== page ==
NOAA builds networks in Africa
- By Bryant Jordan
- Jan 16, 2001
The National Oceanic and Atmospheric Administration, with financial assistance
from the U.S. Agency for International Development, is building a communications
network in Africa to talk about the weather.
"Why would a bunch of weather guys build a network?" Kelly Sponberg,
coordinator of NOAA's climate information project, wondered aloud during
a Jan. 15 conference in Washington, D.C. "The usual response is that it's
not my job to build a communications infrastructure. Well, it isat least
in part," said Sponberg, speaking at a USAID conference on communications
technology in disaster and development assistance.
The purpose for building a communications infrastructurewhich is
based on solar-powered "wind-up" radios and digital radiosis to get critical
weather data into the hands of farmers in developing countries, he said.
NOAA is doing this in conjunction with the WorldSpace Foundation, a nongovernmental organization that beams weather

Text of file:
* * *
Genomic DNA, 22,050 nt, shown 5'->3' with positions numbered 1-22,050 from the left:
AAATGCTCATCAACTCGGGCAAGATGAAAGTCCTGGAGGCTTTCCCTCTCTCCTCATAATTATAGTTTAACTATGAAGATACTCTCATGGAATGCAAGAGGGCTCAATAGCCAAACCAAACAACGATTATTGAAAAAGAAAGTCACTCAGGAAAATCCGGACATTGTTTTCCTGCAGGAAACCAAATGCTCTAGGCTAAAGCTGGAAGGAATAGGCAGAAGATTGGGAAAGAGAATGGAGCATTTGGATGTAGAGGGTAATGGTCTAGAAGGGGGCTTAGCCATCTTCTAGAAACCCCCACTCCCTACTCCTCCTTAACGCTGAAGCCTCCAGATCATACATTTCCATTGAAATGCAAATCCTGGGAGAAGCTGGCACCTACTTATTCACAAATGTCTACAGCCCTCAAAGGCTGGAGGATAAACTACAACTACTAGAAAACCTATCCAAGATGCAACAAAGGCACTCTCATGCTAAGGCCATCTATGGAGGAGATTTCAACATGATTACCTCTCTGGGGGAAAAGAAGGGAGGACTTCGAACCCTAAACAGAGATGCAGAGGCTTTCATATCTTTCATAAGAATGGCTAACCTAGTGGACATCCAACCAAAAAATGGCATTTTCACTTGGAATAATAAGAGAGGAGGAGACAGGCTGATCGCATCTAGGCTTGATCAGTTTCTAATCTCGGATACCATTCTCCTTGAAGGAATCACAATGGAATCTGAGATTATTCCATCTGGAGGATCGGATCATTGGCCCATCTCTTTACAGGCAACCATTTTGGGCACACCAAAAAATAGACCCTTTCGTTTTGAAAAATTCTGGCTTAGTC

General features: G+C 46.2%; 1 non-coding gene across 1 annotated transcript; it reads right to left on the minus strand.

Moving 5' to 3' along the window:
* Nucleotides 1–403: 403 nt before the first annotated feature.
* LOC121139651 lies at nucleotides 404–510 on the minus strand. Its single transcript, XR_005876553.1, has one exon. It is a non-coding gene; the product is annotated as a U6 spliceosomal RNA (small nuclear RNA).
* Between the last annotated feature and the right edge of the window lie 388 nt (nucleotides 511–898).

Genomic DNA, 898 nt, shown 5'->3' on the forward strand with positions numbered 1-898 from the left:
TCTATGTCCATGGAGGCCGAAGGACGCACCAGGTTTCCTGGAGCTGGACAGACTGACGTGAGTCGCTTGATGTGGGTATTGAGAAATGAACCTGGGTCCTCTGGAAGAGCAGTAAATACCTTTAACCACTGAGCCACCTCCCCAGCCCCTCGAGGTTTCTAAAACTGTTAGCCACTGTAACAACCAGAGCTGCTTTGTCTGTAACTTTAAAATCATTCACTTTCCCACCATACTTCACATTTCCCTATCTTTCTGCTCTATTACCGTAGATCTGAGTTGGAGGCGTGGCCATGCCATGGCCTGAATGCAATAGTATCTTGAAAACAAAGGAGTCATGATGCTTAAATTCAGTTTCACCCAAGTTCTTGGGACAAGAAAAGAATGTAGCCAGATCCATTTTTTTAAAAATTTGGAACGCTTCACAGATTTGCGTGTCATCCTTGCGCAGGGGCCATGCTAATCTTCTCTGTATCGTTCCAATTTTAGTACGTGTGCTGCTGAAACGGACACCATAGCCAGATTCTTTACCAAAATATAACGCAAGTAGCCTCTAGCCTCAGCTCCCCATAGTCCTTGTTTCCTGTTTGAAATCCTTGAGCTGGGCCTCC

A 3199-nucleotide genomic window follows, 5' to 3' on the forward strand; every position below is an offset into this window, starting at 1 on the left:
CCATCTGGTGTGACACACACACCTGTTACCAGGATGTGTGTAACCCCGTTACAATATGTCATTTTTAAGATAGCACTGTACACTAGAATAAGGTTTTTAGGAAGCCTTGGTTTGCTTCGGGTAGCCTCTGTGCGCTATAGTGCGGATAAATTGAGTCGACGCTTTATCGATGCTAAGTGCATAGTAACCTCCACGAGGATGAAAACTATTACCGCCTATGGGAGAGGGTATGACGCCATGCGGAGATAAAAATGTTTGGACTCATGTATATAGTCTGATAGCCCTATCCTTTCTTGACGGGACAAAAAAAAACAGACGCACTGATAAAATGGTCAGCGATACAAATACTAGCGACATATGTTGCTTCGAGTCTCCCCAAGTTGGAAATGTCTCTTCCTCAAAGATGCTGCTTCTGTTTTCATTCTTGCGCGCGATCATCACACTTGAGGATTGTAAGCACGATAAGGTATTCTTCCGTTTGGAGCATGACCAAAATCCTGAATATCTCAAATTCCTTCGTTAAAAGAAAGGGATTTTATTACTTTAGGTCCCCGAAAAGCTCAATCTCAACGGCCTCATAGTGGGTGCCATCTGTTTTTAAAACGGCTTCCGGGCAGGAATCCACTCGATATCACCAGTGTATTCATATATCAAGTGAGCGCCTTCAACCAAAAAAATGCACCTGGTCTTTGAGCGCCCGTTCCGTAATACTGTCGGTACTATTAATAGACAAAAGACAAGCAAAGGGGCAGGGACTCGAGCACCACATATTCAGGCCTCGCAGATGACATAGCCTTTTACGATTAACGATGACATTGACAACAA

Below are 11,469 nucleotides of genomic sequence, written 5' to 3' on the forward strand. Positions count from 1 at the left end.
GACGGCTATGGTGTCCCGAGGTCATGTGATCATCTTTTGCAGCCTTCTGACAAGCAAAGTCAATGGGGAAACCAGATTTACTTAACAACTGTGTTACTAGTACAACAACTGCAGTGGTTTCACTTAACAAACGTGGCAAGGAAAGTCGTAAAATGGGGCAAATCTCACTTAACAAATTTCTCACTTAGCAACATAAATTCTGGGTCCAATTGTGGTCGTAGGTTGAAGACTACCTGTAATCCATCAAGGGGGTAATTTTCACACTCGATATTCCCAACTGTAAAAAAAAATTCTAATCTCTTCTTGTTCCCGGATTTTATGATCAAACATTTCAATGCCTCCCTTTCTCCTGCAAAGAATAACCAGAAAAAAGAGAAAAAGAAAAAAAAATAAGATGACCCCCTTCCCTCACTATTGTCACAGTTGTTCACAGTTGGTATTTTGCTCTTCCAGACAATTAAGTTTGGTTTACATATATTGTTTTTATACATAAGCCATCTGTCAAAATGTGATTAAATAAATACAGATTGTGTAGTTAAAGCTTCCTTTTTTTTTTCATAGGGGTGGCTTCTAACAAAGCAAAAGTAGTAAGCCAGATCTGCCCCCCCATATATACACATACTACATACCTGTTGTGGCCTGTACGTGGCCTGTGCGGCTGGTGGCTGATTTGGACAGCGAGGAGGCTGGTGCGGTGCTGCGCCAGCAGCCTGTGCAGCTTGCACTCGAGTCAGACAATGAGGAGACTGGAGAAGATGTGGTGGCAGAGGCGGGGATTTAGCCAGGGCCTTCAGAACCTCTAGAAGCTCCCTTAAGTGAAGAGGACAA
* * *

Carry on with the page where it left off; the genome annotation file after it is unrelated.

information via satellite to rural areas equipped with a digital satellite
receiver, which then relays the data to local and regional radio stations
In recent years, NOAA has helped get thousands of digital and wind-up
radios into African communities. The radios carry AM, FM and short-wave
Sponberg, working with Niger and a Netherlands agency, also helped design
and implement the digital radio satellite broadcasts that now provide critical
meteorological data to the developing countries.
The same data is formatted for the Web and available to computer users
in Africa via satellite link, Sponberg said.
With the broadcast, NOAA gives Africans what they need in order to make
forecasts and related bulletins relative to agriculture planning and programs,
But, aside from the weather reports, locals are also able to use the
radios for any other kind of content, he said. "If it's going to be used
99 percent of the time for entertainment or other uses, so be it."